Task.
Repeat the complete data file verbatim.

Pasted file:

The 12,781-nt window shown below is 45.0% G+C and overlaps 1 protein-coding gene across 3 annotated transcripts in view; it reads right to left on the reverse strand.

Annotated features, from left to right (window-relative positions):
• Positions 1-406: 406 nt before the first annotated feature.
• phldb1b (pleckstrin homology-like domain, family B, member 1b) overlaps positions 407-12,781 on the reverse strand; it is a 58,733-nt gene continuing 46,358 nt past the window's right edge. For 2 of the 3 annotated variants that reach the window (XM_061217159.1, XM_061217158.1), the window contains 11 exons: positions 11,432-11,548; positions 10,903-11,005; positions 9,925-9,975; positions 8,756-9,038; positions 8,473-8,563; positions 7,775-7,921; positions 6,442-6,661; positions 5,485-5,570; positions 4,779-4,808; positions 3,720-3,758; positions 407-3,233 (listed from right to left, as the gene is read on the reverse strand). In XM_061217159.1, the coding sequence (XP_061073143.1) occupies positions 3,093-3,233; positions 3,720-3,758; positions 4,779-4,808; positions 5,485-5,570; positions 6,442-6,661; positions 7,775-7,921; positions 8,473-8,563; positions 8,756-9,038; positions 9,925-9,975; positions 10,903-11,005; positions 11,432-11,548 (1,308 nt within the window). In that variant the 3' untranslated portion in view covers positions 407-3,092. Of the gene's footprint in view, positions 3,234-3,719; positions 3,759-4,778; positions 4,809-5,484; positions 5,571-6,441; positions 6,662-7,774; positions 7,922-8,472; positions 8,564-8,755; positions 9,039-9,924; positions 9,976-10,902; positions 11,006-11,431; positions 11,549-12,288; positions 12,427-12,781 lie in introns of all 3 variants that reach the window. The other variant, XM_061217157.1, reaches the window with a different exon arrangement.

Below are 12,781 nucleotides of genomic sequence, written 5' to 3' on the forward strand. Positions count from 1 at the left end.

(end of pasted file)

The 12,781-nt window shown below is 45.0% G+C and overlaps 1 protein-coding gene across 3 annotated transcripts in view; it reads right to left on the reverse strand.

Annotated features, from left to right (window-relative positions):
• Positions 1-406: 406 nt before the first annotated feature.
• phldb1b (pleckstrin homology-like domain, family B, member 1b) overlaps positions 407-12,781 on the reverse strand; it is a 58,733-nt gene continuing 46,358 nt past the window's right edge. For 2 of the 3 annotated variants that reach the window (XM_061217159.1, XM_061217158.1), the window contains 11 exons: positions 11,432-11,548; positions 10,903-11,005; positions 9,925-9,975; positions 8,756-9,038; positions 8,473-8,563; positions 7,775-7,921; positions 6,442-6,661; positions 5,485-5,570; positions 4,779-4,808; positions 3,720-3,758; positions 407-3,233 (listed from right to left, as the gene is read on the reverse strand). In XM_061217159.1, the coding sequence (XP_061073143.1) occupies positions 3,093-3,233; positions 3,720-3,758; positions 4,779-4,808; positions 5,485-5,570; positions 6,442-6,661; positions 7,775-7,921; positions 8,473-8,563; positions 8,756-9,038; positions 9,925-9,975; positions 10,903-11,005; positions 11,432-11,548 (1,308 nt within the window). In that variant the 3' untranslated portion in view covers positions 407-3,092. Of the gene's footprint in view, positions 3,234-3,719; positions 3,759-4,778; positions 4,809-5,484; positions 5,571-6,441; positions 6,662-7,774; positions 7,922-8,472; positions 8,564-8,755; positions 9,039-9,924; positions 9,976-10,902; positions 11,006-11,431; positions 11,549-12,288; positions 12,427-12,781 lie in introns of all 3 variants that reach the window. The other variant, XM_061217157.1, reaches the window with a different exon arrangement.

Below are 12,781 nucleotides of genomic sequence, written 5' to 3' on the forward strand. Positions count from 1 at the left end.